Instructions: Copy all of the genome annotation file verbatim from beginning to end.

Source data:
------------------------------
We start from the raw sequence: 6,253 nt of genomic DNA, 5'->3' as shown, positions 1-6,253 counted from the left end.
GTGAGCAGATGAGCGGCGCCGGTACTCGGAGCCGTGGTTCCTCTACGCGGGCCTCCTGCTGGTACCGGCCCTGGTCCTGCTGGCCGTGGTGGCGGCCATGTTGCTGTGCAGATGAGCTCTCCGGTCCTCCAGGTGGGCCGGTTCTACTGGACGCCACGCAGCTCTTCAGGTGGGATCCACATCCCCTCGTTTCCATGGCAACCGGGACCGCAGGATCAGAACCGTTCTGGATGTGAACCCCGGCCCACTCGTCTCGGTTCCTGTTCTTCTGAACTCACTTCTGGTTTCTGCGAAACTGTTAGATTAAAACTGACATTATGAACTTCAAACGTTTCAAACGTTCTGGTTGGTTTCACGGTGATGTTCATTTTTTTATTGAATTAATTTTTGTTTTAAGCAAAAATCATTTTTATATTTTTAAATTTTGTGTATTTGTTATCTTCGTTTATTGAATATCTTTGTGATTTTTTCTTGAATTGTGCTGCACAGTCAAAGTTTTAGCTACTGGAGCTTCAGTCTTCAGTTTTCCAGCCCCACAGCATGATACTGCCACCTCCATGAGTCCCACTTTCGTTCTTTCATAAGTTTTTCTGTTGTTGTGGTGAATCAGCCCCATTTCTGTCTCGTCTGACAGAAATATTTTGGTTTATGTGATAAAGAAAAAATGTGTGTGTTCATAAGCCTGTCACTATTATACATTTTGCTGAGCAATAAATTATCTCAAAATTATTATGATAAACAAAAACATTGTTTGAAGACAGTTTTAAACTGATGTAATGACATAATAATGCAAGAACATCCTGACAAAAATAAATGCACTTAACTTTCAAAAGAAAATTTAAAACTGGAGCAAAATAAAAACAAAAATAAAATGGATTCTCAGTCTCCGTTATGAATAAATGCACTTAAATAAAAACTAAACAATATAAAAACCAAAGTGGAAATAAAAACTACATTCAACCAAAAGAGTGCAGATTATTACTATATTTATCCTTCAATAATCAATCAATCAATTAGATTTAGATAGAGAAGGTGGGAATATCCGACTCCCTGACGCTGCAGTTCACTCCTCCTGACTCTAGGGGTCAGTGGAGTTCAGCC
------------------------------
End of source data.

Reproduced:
We start from the raw sequence: 6,253 nt of genomic DNA, 5'->3' as shown, positions 1-6,253 counted from the left end.
GTGAGCAGATGAGCGGCGCCGGTACTCGGAGCCGTGGTTCCTCTACGCGGGCCTCCTGCTGGTACCGGCCCTGGTCCTGCTGGCCGTGGTGGCGGCCATGTTGCTGTGCAGATGAGCTCTCCGGTCCTCCAGGTGGGCCGGTTCTACTGGACGCCACGCAGCTCTTCAGGTGGGATCCACATCCCCTCGTTTCCATGGCAACCGGGACCGCAGGATCAGAACCGTTCTGGATGTGAACCCCGGCCCACTCGTCTCGGTTCCTGTTCTTCTGAACTCACTTCTGGTTTCTGCGAAACTGTTAGATTAAAACTGACATTATGAACTTCAAACGTTTCAAACGTTCTGGTTGGTTTCACGGTGATGTTCATTTTTTTATTGAATTAATTTTTGTTTTAAGCAAAAATCATTTTTATATTTTTAAATTTTGTGTATTTGTTATCTTCGTTTATTGAATATCTTTGTGATTTTTTCTTGAATTGTGCTGCACAGTCAAAGTTTTAGCTACTGGAGCTTCAGTCTTCAGTTTTCCAGCCCCACAGCATGATACTGCCACCTCCATGAGTCCCACTTTCGTTCTTTCATAAGTTTTTCTGTTGTTGTGGTGAATCAGCCCCATTTCTGTCTCGTCTGACAGAAATATTTTGGTTTATGTGATAAAGAAAAAATGTGTGTGTTCATAAGCCTGTCACTATTATACATTTTGCTGAGCAATAAATTATCTCAAAATTATTATGATAAACAAAAACATTGTTTGAAGACAGTTTTAAACTGATGTAATGACATAATAATGCAAGAACATCCTGACAAAAATAAATGCACTTAACTTTCAAAAGAAAATTTAAAACTGGAGCAAAATAAAAACAAAAATAAAATGGATTCTCAGTCTCCGTTATGAATAAATGCACTTAAATAAAAACTAAACAATATAAAAACCAAAGTGGAAATAAAAACTACATTCAACCAAAAGAGTGCAGATTATTACTATATTTATCCTTCAATAATCAATCAATCAATTAGATTTAGATAGAGAAGGTGGGAATATCCGACTCCCTGACGCTGCAGTTCACTCCTCCTGACTCTAGGGGTCAGTGGAGTTCAGCC